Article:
The impressive new Performing Arts Centre held its first production this week and all the signs are that this will be an exciting and fitting home for Drama at RGS long into the future. The intimate atmosphere of the Godfrey Brown Theatre remains, but this new space certainly provides an enhanced theatrical experience for the audience and actors alike.
To usher in this new era, the RGS DIY Company gave an expectant and eager audience Arthur Miller’s ‘The Crucible’. The play is a demanding and complex piece and the cast did justice to its subtlety and disturbing power. The plot is based upon the Salem Witch trials of the 1690s but Miller used this narrative to comment upon the hysteria and persecution he saw in the Cold War America of his own time, a time when Senator Joseph McCarthy was ruthlessly pursuing anyone he considered ‘un-American’. Ostensibly, the victims of his investigations and ‘show trials’ were meant to be dangerous communist adversaries; in reality, this became anyone McCarthy felt did not quite conform to his idea of a good American citizen. Miller himself was to fall foul to McCarthy’s witch-hunt.
The dramatic world of the play is alien and strange; the Puritan community it depicts veers between devout piety, religious mania and ruthless, malicious persecution. This young DIY cast faced a great challenge in entering the psychological and religious dimensions Miller explores but they did so with emotional maturity and dramatic sensitivity. The results were often compelling, especially in a taut second-half which had pace and a sense of growing febrile intensity and darkening frenzy. Alex Edwards, Upper Sixth, was powerful as John Proctor: he captured Proctor’s uncompromising torment and was convincing as a figure who martyrs himself to truth. To see Alex take on such a role as this so successfully in his last RGS production, was a fitting adieu from someone who has been a stalwart of RGS Drama for many years. Bravo Alex and thank you. The scenes between Proctor and his wife Elizabeth (played by Frances Broadbent, Lower Sixth) were full of pathos. Darcey Chambers, Year Eleven, was particularly impressive as Mary Warren, a role she played with great intensity and commitment. Mia Shaw, Lower Sixth, tackled the role of Abigail Williams with a similarly effective sense of emotional torment. The cast was strong throughout and handled Miller’s tricky dialogue well. This aspect of the play demands sure-footed judgement, given the way Miller employs archaic diction and phrasing. Again, the challenge was well-met. Particular mention should be made of Tazmin Barnes, Lower Sixth, in the role of Miller himself, and also Martyn Forrester, Upper Sixth, who stood in as Reverend Parris at less than a week’s notice, due to illness in the cast. The clever device of having him pore over his Bible as if searching for truth and guidance in its pages, was remarkably effective, and it enabled him to command the role very effectively, despite such limited rehearsal time.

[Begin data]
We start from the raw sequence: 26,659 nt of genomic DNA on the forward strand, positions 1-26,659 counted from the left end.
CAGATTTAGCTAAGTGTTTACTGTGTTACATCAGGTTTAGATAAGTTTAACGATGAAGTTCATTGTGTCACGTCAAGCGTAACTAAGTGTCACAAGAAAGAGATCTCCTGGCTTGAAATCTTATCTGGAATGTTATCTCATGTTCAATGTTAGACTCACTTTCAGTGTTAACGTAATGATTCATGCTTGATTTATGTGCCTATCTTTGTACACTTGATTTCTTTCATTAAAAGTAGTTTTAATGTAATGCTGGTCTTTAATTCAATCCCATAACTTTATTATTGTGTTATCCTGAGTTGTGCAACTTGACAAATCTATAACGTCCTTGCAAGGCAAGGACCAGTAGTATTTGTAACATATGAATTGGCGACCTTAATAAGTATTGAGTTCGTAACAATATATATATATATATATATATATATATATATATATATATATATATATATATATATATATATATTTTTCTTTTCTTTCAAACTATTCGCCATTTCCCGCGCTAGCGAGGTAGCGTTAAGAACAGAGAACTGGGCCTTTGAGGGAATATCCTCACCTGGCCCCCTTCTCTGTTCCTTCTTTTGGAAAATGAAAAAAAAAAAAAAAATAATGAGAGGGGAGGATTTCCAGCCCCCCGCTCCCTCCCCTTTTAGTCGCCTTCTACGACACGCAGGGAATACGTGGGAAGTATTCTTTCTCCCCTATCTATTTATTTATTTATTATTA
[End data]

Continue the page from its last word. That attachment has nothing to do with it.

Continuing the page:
Several aspects of the staging were striking. The plain, black back-drop emphasised the play’s austere Puritan world but also suggested the darkness which gradually engulfs this broken community. The tableaux and physical scenes, with the recurring motif of warning fingers, held to hushed lips, leant the performance cohesion and rhythm. Particularly arresting was the decision to stage the opening of the trial in the theatre foyer as the audience headed back to their seats after the interval. This was just the sort of innovative and immersive device this new theatrical space can offer and it was very, very effective. It gave the second-half a momentum that never faltered.
One of the great distinctive strengths of the DIY Company is, simply, that they do a huge amount of the work themselves. All of the lighting, sound and other technical support is provided by a crew comprised of pupils, many of whom are gaining their first experience of what is involved in a production of this kind. They also take care of the costumes, make-up, publicity, ticketing, and all the other necessary, but often unheralded components, of a successful performance. Another virtue of the DIY concept is that it allows pupils to tackle plays like ‘The Crucible’. In many ways it is not an appealing play: its exploration of ambiguous morality, treachery, selfishness and suspicion confronts us with human failings we might want to evade. And yet this moral and dramatic seriousness really stretches young performers; it exposes them and extends their sense of their own dramatic capabilities. In its new home, RGS Drama has again wonderfully exhibited the range, depth and variety of theatrical talent the School possesses.
Mr N Phillips, Head of English